moses-washington_web.jpgKatie Blanco holds the handle of her 13-month-old son Nico’s stroller with one hand and a camera in the other. It’s a little after 7 a.m. on Sept. 10 and Blanco has been at Sun Life Stadium in Miami Gardens from 5:30 a.m. to take photos of her husband, Alex, and cheer him on as he runs in the Sickle Cell Disease Association of America Miami-Dade Chapter's 5K Walk/Run.

“Right now I am a cheerleader on the side,” she says as she looks out for the runners to appear. “He’s been getting in shape and it’s a great foundation and definitely the more money we can get towards the cause, the better.”

Blanco was among more than 100 volunteers, walkers, runners and support teams for the 32nd annual event held in Miami-Dade.

A week later, a similar event took place at Gaines Park in West Palm Beach and Sandhill Crane Park in Port St. Lucie, when the Sickle Cell Foundation of Palm Beach County & Treasure Coast, Inc., hosted its annual Walk of Support, entitled, “Walk into a Smile 2011 & Health Fair.”

And the Sickle Cell Disease Association of Broward County will hold its 34th annual Appreciation Banquet on Friday at Volunteer Park in Plantation. The event will honor Broward County Commissioner Dale V.C. Holness, Dr. Diane Sanders-Cepeda, Dr. Dorothy Straw, Helen Hinton and Pearl E. Maloney, with a special memorial tribute for Bloneva B. Bullard.

Sickle cell disease is a red blood cell disorder inherited from a person’s parents that affects people of many nationalities, including African Americans, Greeks, Italians and Latin Americans.

There is no known cure for the disease but events such as the walk/run raise funds for continued research in the search for a cure.

Astrid Mack, volunteer executive director for the Miami-Dade group, and a retired human geneticist, founded the county’s walk/run when the University of Miami lost a large chunk of federal funding for its Sickle Cell Center in 1978.

 The group decided to register as a non-profit organization and that was when the event got started, Mack said. “We’re still learning all of the dynamics that can make or break this event. We learn from it and move on,” he said.

This year’s event raised $10,000 for the organization and Mack expects additional contributions will be sent in over the next few weeks. The amount raised in Palm Beach was not immediately available.

Mack’s involvement in sickle cell research dates back to the early 1960s, when, fresh out of then Bethune-Cookman College, now Bethune-Cookman

University in Daytona Beach, he became a biology teacher at Booker T. Washington High School in Miami’s Overtown community. In one of his biology classes, he noticed something odd about a blood- typing test that he had his students conducting.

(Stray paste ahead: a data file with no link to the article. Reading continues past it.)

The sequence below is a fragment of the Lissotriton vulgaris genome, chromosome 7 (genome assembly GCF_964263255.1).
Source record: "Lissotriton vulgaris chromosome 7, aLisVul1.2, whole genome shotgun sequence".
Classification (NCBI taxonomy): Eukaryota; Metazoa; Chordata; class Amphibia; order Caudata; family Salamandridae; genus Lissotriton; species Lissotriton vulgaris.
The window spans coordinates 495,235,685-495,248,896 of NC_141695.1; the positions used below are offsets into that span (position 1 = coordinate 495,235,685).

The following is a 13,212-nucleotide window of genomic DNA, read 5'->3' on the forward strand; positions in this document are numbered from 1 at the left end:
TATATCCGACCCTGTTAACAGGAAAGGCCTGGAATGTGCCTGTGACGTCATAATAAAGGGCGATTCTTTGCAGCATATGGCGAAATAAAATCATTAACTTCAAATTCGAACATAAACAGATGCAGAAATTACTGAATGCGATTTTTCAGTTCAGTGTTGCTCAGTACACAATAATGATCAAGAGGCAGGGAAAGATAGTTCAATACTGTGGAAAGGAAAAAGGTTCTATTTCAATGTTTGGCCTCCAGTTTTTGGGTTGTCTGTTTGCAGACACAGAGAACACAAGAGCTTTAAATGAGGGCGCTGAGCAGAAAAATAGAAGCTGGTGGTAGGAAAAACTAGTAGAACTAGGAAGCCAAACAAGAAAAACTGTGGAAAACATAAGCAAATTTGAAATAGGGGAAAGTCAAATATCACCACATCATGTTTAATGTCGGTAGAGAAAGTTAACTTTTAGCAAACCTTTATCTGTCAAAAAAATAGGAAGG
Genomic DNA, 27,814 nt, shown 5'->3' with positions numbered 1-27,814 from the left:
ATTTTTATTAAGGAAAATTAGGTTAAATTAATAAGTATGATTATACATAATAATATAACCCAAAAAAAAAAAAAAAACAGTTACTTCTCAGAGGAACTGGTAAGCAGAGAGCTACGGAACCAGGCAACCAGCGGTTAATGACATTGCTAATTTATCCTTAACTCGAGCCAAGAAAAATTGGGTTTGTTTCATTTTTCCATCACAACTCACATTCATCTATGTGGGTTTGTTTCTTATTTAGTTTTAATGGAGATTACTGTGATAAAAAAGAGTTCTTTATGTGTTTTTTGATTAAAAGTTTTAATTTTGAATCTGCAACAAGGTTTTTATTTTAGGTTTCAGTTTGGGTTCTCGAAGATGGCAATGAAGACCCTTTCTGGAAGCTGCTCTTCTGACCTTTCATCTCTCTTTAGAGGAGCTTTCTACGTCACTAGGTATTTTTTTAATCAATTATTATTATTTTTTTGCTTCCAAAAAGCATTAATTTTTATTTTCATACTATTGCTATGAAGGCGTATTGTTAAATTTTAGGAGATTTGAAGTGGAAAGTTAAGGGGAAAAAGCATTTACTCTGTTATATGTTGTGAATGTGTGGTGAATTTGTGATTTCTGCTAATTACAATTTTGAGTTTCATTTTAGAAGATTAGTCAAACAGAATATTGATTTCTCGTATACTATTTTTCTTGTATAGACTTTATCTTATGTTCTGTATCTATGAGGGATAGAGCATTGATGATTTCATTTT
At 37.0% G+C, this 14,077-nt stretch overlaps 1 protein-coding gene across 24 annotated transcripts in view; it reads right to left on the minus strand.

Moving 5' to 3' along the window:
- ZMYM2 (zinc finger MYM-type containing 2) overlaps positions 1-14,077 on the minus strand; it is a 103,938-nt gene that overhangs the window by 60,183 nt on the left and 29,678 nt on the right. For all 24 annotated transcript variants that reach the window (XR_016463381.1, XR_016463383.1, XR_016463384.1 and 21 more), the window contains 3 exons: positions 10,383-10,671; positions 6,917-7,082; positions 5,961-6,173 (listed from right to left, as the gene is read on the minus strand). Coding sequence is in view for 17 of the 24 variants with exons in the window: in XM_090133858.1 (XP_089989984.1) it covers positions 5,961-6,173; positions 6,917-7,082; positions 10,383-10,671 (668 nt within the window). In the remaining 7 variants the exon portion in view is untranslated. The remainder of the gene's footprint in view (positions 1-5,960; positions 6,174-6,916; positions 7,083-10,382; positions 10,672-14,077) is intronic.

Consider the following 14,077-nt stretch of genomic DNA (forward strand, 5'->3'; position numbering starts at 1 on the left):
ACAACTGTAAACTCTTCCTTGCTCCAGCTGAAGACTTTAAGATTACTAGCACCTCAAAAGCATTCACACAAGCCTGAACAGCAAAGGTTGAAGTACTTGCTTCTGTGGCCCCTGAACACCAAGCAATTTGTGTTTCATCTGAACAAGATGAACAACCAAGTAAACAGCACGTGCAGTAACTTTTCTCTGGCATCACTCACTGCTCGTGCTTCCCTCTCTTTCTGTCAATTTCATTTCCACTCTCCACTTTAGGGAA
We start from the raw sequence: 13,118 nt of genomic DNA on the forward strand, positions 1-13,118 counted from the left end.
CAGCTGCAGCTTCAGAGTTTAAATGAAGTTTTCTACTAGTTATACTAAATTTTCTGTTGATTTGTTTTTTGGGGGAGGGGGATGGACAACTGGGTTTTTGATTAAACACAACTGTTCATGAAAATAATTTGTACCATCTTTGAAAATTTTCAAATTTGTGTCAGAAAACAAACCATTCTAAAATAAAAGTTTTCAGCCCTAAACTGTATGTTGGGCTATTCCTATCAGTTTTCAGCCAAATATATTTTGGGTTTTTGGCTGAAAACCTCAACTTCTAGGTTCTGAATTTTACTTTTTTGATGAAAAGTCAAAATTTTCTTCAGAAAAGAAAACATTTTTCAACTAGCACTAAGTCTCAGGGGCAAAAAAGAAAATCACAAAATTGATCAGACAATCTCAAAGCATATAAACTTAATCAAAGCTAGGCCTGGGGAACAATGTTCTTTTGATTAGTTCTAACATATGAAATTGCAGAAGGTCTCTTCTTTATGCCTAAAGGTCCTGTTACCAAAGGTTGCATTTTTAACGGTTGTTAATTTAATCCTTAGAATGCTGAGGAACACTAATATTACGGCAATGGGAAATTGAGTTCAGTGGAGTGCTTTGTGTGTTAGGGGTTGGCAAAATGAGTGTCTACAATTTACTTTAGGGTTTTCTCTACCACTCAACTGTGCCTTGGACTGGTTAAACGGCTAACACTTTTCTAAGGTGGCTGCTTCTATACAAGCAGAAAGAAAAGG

“We decided to type the blood and I saw so many sickle cells,” he recalled in an interview during this year’s walk/run. “I didn’t know a lot about sickle cell then but I knew that that was not normal.”

Tests on the abnormal cells eventually led Mack to a master’s degree, then a doctorate degree.

“I took a human genetics class while attempting to get my master’s and I just fell in love with it,” he said.  “Three years later, when I went to work on my Ph.D. I had already decided that I would be a geneticist.”

Mack spent more than 30 years at the University of Miami’s Miller School of Medicine, eventually becoming a research associate professor and associate dean for Minority Affairs.

The Sept. 10 walk/run began with a group warm-up headlined by Miami Dolphins Cheerleaders, who led the participants in a series of stretches before the horn sounded for the start of the race that would take them through the stadium and the surrounding neighborhood.

“We are supporting those who have been affected by sickle cell anemia,” said Miami Dolphins Cheerleader Mariela C. – the cheerleaders do not give their last names. “We know it affects a lot of the people who live in the neighborhood where the stadium is, so the same way they support our team we support theirs.”

The cheerleaders sought to motivate the runners and walkers, some running at the front of the pack and others in the rear.

“I thought it was great. The cheerleader’s really helped push everybody,” Alex Blanco said at the end of the race, when he met up with his wife, Katie.

Moses Washington, 31, won the race with a time of 16:32.

“It felt good to be out here for a good cause and actually get to be amongst a lot of people who are supporting a good cause,” said Washington, who is training for a bid to run in the 800-meter race in the 2012 London Summer Olympics.

The other top male finishers were Walthou  Maxwell, 19:07, and Marquay Smith, 22:21.

 The top female runner was Kylie Y., a Dolphins cheerleader, who finished with a time of 27:20. The other top female finishers, also  Dolphins cheerleaders, were Lauren J., 28:06, and Jessica N., 28:04.

Following the race, volunteers and participants were treated to a Spinnercize performance by the Underground Spin Club and had a chance to receive  eye exams by doctors of the Bascom Palmer Eye Institute.

For more information on the Sickle Cell Disease Association Miami-Dade County Chapter or to make a donation, call 305-324-6219 or visit

For more information on the Sickle Cell Foundation of Palm Beach County & Treasure Coast, Inc., call 561-833-3113 or visit

Photo: Moses Washington